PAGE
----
- April 21, 2021
- Attorney Matt Stoddard
- Sexual Assault & Trafficking
Last month, a man walked into three massage parlors in the Atlanta area and shot and killed a total of eight people, six of them Asian women. The suspect, Robert Aaron Long, has confessed and confirmed that the crime was sexually motivated, calling the women “temptations.”
Though Long has been arrested and is currently awaiting trial for the murders, the social attitudes that reportedly motivated his actions remain, continuing to endanger other massage and spa workers.
Working at an Asian-Owned Spa Is Not a Crime
Sadly, much of the discussion surrounding the massage parlor shooting has treated Asian-owned spas and massage parlors as practically synonymous with human trafficking and prostitution. While human trafficking under the guise of the massage business is a genuine and serious problem, the assumption that all Asian masseuses are prostitutes is not only false but dangerous. Would-be buyers of commercial sex who believe this myth often demand sex from Asian masseuses at random, and then become belligerent when refused.
Even more damaging, however, is the frequent implication that the presence of human trafficking at a spa or massage parlor somehow makes all the women who work there criminals. This idea overlooks the simple, crucial fact that sex trafficking victims are victims, not perpetrators, and in turn frames the crimes against these women as unimportant or unavoidable.
Reports vary as to whether the spas targeted in the shooting were in fact facilitating human trafficking or not. Some friends and neighbors have described the businesses as quiet and professional, while others have reported activity that could indeed indicate the presence of sex trafficking.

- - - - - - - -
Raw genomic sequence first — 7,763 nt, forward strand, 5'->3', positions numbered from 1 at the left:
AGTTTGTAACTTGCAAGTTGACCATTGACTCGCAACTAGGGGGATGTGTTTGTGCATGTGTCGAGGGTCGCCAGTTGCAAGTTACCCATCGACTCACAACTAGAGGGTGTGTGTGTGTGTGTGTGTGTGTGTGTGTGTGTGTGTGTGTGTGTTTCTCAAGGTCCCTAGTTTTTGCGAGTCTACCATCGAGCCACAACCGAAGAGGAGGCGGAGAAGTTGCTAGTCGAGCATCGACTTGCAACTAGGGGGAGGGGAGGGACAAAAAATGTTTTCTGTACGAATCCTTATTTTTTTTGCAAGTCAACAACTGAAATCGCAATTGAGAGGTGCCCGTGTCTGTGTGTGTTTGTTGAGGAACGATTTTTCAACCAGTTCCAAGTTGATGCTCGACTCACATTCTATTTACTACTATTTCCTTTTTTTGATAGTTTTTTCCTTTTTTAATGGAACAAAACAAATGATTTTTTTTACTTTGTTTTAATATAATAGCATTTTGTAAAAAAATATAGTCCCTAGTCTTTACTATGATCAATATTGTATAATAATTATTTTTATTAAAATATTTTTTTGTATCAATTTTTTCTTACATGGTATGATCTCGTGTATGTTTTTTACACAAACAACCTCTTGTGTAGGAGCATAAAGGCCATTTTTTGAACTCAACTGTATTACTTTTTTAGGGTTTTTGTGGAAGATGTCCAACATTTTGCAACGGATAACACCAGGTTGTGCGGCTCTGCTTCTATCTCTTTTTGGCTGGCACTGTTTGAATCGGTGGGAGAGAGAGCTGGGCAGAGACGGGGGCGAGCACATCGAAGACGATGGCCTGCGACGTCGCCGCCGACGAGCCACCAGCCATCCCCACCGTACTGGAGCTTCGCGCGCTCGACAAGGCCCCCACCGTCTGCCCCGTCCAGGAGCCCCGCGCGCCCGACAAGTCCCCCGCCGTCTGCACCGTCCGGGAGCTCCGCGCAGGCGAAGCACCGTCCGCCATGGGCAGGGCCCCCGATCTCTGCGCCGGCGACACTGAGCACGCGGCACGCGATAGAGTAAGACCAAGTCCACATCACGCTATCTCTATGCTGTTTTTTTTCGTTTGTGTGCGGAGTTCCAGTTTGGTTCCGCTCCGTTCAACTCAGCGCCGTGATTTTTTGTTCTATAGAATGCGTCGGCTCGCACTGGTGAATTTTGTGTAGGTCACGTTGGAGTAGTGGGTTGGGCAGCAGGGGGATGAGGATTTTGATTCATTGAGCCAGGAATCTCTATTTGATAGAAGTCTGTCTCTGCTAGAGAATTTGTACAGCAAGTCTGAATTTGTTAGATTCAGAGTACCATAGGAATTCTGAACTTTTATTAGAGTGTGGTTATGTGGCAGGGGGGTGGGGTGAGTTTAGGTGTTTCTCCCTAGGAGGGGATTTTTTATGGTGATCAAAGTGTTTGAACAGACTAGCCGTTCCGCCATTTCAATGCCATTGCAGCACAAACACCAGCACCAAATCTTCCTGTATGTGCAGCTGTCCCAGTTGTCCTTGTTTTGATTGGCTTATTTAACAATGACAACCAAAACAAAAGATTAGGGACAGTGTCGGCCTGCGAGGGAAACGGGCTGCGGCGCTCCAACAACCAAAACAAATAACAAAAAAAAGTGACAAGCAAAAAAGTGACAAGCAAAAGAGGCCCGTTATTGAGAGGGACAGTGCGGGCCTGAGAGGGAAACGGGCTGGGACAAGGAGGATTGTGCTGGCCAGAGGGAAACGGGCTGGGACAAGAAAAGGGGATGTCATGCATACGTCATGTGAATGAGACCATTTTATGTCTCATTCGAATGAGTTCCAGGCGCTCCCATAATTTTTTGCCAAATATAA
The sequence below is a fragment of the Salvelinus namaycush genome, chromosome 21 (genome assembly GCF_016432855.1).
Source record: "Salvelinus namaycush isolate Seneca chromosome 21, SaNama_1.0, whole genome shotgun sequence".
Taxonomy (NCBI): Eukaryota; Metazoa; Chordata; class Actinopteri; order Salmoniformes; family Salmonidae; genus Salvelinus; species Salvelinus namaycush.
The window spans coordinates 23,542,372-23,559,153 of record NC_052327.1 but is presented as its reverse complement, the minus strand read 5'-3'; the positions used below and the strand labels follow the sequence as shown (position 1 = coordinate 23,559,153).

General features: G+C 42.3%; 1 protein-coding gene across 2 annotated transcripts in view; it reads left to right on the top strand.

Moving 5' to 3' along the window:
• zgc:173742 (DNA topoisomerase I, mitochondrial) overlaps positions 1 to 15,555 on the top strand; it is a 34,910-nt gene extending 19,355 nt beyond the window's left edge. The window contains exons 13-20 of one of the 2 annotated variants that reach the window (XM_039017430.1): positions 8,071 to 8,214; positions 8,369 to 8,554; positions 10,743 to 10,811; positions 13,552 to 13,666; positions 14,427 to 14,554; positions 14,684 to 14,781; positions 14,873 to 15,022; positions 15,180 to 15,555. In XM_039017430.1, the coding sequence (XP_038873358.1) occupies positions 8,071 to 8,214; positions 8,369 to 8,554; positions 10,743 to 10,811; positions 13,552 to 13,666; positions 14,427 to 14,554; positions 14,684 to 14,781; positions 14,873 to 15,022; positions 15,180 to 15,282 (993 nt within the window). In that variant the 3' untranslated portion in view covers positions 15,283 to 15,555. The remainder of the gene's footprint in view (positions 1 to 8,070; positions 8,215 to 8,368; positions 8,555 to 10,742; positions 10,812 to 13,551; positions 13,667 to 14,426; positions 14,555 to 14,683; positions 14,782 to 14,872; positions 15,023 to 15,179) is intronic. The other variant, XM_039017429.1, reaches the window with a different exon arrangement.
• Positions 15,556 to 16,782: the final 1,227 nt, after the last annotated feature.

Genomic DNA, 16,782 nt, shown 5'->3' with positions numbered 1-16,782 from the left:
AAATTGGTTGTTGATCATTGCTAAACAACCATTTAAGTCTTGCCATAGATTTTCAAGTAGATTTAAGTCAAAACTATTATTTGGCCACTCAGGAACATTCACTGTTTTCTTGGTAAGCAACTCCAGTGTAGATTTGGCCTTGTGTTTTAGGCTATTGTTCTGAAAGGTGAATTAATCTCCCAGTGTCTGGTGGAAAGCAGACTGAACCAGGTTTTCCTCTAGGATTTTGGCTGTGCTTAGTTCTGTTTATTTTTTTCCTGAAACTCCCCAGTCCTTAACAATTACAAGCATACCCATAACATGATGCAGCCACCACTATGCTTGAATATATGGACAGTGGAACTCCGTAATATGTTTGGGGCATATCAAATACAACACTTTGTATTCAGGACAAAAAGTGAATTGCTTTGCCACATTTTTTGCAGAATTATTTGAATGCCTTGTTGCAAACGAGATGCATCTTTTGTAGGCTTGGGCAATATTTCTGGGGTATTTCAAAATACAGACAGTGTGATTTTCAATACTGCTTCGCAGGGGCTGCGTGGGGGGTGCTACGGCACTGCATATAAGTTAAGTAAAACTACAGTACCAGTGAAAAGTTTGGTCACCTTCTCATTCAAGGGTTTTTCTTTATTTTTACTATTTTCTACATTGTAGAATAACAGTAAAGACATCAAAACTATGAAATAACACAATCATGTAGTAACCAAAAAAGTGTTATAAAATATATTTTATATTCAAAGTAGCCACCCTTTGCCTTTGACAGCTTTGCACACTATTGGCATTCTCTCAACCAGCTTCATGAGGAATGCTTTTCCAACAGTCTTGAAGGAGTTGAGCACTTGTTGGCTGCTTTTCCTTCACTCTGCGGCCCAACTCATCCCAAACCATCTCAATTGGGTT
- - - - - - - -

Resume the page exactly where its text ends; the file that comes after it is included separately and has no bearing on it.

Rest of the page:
Regardless of whether the shooting victims were also victims of human trafficking or simply ordinary spa workers, the fact remains that they deserve justice.
Police Stings in Georgia’s Spas and Massage Parlors Have a History of Making Matters Worse
Police stings are a common method of combatting human trafficking in Georgia. While that goal is noble, and some operations may be well-intentioned and even turn up some results, they all too often end up hurting the same women they’re theoretically supposed to protect. Police go under cover, sometimes engage in sexual activities with masseuses and spa workers, and then perform mass arrests, mostly on prostitution charges. Meanwhile, the people actually orchestrating and profiting from sex trafficking operations are rarely identified or caught.
Rather than rescuing sex trafficking victims, these kinds of sting operations typically make it even harder for victims to escape, because they learn that they cannot trust law enforcement to protect them if they come forward, and their unearned criminal records often disqualify them from other work or housing.
Survivors of Spa Violence May Have More Options Than They Know
In spite of the harmful stigma that still plagues both sex trafficking victims and Asian spa workers, and the flawed methods of combatting sex trafficking within the criminal justice system, there are ways survivors can fight back.
As we’ve discussed previously on this blog, there are many nonprofit organizations in Georgia that do offer rescue services to human trafficking victims, and under civil law, survivors can also sue anyone who knowingly participates in their victimization. This can include employers who coerce sexual activity or provide unsafe working conditions, websites that guide customers to illegal commercial sex, direct perpetrators of violence, and potentially even police departments that participate in sexual exploitation.
If you lost a loved one to the Atlanta massage parlor shooting, or if you have been subjected to violence, including but not limited to sexual coercion, while working in the massage/spa industry in Atlanta, call The Stoddard Firm to learn about your options in a private, free consultation.